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Leonardo da Vinci: The Last Supper - The mural shows the twelve apostles: Bartholomäus, Jakobus d. J., Andreas, Judas, Petrus, Johannes, Thomas, Jakobus d. Ä., Philip, Matthew, Thaddäus and Simon Zelotes
The twelve apostles by Christian Schmid (17th century)
Fresco "Jesus and the twelve apostles" with Christ monogram , Domitilla catacombs , Rome

An apostle (from ancient Greek ἀπόστολος apóstolos , German ' envoy , messenger' ) is, in the understanding of the tradition of Christianity, someone who was directly commissioned by Jesus Christ with the mission of preaching the faith. The term apostle is important within the New Testament in the letters of Paul of Tarsus as well as in the Gospel of Luke and in the Acts of the Apostles .

Biblical occurrence

The concept of the apostle is represented very unevenly in the writings of the New Testament. 24 references in the genuine Pauline letters and 34 references in the Lukan double work ( Gospel of Luke and Acts of the Apostles ) contrasts with a conspicuous avoidance of the word apostle in the Gospel of John (only Jn 13:16  EU ). In the Gospel of Mark , only one occurrence is textually secured ( Mk 6.30  EU ), and Matthew probably adopted it from here in the heading of his list of twelve ( Matt 10.2  EU ), without the term being common in the Matthean congregation.

In the Gospels

In the synoptic gospels a selection of Jesus' disciples is reported, who are first called "the twelve apostles", "the twelve messengers" or "the twelve" for short in the Gospel of Luke . The Gospel of Luke reports that Jesus himself chose the twelve disciples and installed them as apostles ( Lk 6:13  EU ; from here the phrase "whom he also called apostles" penetrated into many text witnesses of Mk 3:14  EU ). The lists of names handed down in the Gospels do not give a uniform picture of the fact that the total number of all apostles is limited to 12: The Gospel of Luke essentially corresponds to this list (6.13 ff). Instead of Thaddeus, however, it calls "Judas, son of James" (this is probably James, the son of Alphaeus), and Simon (Canaanäus) is referred to as Zealot , ie "zealot".

There is no formal list of the apostles in John's Gospel . There a Nathanael appears twice ( Joh 1,45  EU  ff; 21,2), which does not appear in the other Gospels. He is not called an apostle, but in John 21: 2 he is in their company after the resurrection of Jesus. In the same episode in the Acts of the Apostles ( Acts 1.13  EU ) Bartholomew is listed in his place .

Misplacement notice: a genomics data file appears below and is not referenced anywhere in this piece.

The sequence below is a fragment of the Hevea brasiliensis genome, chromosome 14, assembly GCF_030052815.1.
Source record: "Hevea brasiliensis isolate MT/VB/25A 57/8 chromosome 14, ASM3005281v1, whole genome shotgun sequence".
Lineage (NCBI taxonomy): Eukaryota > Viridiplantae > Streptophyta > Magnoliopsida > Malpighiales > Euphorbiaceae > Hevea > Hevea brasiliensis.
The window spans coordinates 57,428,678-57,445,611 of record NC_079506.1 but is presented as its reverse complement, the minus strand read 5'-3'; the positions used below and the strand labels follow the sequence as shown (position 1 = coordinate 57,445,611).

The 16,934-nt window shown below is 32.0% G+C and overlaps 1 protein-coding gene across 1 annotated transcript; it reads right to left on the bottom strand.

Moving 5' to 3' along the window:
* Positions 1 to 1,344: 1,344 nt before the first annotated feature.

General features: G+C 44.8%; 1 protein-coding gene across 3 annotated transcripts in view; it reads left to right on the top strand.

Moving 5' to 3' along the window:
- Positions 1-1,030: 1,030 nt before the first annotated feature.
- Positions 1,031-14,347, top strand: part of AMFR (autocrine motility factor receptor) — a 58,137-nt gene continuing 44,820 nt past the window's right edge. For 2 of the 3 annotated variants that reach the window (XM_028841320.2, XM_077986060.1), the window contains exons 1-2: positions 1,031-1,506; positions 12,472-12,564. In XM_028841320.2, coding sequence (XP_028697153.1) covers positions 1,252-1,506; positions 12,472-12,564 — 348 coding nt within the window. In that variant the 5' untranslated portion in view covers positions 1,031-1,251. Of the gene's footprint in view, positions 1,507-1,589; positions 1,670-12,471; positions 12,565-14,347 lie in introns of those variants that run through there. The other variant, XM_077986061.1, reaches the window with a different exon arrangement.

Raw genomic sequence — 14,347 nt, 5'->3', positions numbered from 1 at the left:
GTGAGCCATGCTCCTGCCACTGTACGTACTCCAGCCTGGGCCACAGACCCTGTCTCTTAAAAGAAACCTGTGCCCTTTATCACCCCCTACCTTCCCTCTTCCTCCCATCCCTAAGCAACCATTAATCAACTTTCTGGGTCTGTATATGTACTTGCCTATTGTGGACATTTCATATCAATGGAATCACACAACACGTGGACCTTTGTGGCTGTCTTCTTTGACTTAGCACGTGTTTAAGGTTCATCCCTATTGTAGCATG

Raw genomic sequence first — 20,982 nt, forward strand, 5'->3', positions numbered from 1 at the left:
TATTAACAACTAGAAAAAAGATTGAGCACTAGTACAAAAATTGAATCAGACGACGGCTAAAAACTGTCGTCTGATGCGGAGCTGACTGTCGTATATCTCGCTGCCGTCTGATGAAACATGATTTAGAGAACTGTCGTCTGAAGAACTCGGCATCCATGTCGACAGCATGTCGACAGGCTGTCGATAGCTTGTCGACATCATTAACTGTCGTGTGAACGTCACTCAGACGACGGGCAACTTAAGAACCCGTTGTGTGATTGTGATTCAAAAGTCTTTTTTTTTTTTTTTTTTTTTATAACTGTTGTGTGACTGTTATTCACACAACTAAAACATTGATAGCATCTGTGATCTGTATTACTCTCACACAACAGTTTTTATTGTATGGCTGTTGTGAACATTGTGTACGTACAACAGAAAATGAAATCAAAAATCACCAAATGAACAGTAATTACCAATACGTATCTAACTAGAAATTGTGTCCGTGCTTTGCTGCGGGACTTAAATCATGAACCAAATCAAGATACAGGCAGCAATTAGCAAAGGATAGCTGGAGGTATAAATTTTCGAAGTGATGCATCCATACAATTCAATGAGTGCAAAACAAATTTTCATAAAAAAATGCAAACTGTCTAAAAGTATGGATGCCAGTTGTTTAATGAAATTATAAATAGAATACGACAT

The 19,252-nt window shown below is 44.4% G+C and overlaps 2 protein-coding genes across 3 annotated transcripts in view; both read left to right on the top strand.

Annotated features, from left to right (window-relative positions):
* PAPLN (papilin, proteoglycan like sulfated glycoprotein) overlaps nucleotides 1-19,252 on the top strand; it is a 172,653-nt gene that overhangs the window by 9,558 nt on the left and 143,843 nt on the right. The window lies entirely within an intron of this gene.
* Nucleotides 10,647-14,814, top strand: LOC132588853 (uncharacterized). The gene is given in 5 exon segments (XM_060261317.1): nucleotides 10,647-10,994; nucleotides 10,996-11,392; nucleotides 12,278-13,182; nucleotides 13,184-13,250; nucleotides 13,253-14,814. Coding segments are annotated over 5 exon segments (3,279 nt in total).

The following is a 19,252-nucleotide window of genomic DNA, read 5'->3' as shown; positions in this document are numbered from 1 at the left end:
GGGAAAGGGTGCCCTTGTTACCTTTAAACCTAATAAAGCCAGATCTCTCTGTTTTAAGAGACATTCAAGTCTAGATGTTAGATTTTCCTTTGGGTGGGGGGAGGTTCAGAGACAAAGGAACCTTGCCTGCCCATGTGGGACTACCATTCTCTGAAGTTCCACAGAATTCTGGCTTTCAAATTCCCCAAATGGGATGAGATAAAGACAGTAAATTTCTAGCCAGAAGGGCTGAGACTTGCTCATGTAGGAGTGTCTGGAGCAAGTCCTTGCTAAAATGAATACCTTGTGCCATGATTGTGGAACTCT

It is historically controversial whether Jesus chose a narrow, leading circle of twelve. The fact that Jude is referred to as "one of the twelve" indicates that it is not a later stylization of early Christianity . The wills of the twelve patriarchs and other documents indicate the importance of the twelve tribes of Israel also in the time of Jesus. These should rule on earth if God were to restore Israel's political autonomy. If Jesus actually gave his followers such a structure, this underlines, according to James H. Charlesworth, his non-violent political claim, which at the time of the Jewish Second Temple was inseparable from religious goals.

The twelve apostles or twelve messengers

Tabular comparison of the Apostellists:

# Gospel of Matthew Gospel of Mark Gospel of Luke Acts of the Apostles Remarks
1 Simon Peter Simon Peter Simon Peter Peter  
2 Andreas, "his brother" Andreas (# 4) Andreas, "his brother" Andreas (# 4) Brother of Simon Peter
3 James the son of Zebedee James the son of Zebedee (# 2) James James James the Elder
4th Johannes, "his brother" Johannes, "his brother" (# 3) John John (# 2) Like James the Elder, a son of Zebedee ; the early church tradition according to the author of the Gospel of John
5 Philip Philip Philip Philip  
6th Bartholomew Bartholomew Bartholomew Bartholomew (# 7) Bartholomäus (nickname) probably identical with Nathanael (nickname) from the Gospel of John
7th Thomas Thomas (# 8) Thomas (# 8) Thomas (# 6) Didymos Judas Thomas
8th Matthew, the (former) tax farmer Matthew (# 7) Matthew (# 7) Matthew Identical to the early church tradition according to the author of the Gospel of Matthew and to Levi mentioned in the Gospel of Luke
9 James the son of Alphaeus James the son of Alphaeus James the son of Alphaeus James the son of Alphaeus James the Younger
10 Squidward Squidward Judas, "son [or brother] of James" (# 11) Judas son of James (# 11) With James is probably meant the son of Alphaeus. Jude and Thaddäus could also be different people, but are traditionally identified with one another.
11 Simon Kananäus Simon Kananäus Simon Zelotes (# 10) Simon the Zealot (# 10) Kananäus: name of origin. Zelotes ("zealots", member of an independence movement): nickname